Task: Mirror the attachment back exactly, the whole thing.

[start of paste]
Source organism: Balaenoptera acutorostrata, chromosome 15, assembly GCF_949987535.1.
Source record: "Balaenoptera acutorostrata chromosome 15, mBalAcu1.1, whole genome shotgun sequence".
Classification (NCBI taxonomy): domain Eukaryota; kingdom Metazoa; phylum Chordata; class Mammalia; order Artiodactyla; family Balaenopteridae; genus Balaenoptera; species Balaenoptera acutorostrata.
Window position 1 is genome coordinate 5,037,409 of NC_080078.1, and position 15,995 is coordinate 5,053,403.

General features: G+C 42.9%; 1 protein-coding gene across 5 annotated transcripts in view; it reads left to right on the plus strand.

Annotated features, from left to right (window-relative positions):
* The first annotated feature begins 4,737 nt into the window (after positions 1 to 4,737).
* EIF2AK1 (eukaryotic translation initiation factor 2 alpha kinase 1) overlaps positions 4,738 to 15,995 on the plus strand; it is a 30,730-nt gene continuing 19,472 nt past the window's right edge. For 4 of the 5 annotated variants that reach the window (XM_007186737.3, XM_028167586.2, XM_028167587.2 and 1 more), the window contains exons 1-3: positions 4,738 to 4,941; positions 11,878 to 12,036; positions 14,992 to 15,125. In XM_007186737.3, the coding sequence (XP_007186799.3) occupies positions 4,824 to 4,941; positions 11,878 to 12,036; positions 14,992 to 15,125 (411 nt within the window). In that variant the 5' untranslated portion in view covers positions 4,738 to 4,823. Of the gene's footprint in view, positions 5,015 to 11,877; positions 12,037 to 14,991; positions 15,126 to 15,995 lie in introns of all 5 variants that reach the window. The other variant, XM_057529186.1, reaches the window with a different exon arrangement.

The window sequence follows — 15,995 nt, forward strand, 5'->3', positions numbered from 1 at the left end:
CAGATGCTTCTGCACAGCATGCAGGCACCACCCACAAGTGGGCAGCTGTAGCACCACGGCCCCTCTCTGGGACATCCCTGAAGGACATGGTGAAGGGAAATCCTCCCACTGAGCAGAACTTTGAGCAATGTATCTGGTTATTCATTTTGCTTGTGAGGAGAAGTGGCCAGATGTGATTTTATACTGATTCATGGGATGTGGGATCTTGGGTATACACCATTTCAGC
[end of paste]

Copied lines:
Source organism: Balaenoptera acutorostrata, chromosome 15, assembly GCF_949987535.1.
Source record: "Balaenoptera acutorostrata chromosome 15, mBalAcu1.1, whole genome shotgun sequence".
Classification (NCBI taxonomy): domain Eukaryota; kingdom Metazoa; phylum Chordata; class Mammalia; order Artiodactyla; family Balaenopteridae; genus Balaenoptera; species Balaenoptera acutorostrata.
Window position 1 is genome coordinate 5,037,409 of NC_080078.1, and position 15,995 is coordinate 5,053,403.

General features: G+C 42.9%; 1 protein-coding gene across 5 annotated transcripts in view; it reads left to right on the plus strand.

Annotated features, from left to right (window-relative positions):
* The first annotated feature begins 4,737 nt into the window (after positions 1 to 4,737).
* EIF2AK1 (eukaryotic translation initiation factor 2 alpha kinase 1) overlaps positions 4,738 to 15,995 on the plus strand; it is a 30,730-nt gene continuing 19,472 nt past the window's right edge. For 4 of the 5 annotated variants that reach the window (XM_007186737.3, XM_028167586.2, XM_028167587.2 and 1 more), the window contains exons 1-3: positions 4,738 to 4,941; positions 11,878 to 12,036; positions 14,992 to 15,125. In XM_007186737.3, the coding sequence (XP_007186799.3) occupies positions 4,824 to 4,941; positions 11,878 to 12,036; positions 14,992 to 15,125 (411 nt within the window). In that variant the 5' untranslated portion in view covers positions 4,738 to 4,823. Of the gene's footprint in view, positions 5,015 to 11,877; positions 12,037 to 14,991; positions 15,126 to 15,995 lie in introns of all 5 variants that reach the window. The other variant, XM_057529186.1, reaches the window with a different exon arrangement.

The window sequence follows — 15,995 nt, forward strand, 5'->3', positions numbered from 1 at the left end:
CAGATGCTTCTGCACAGCATGCAGGCACCACCCACAAGTGGGCAGCTGTAGCACCACGGCCCCTCTCTGGGACATCCCTGAAGGACATGGTGAAGGGAAATCCTCCCACTGAGCAGAACTTTGAGCAATGTATCTGGTTATTCATTTTGCTTGTGAGGAGAAGTGGCCAGATGTGATTTTATACTGATTCATGGGATGTGGGATCTTGGGTATACACCATTTCAGC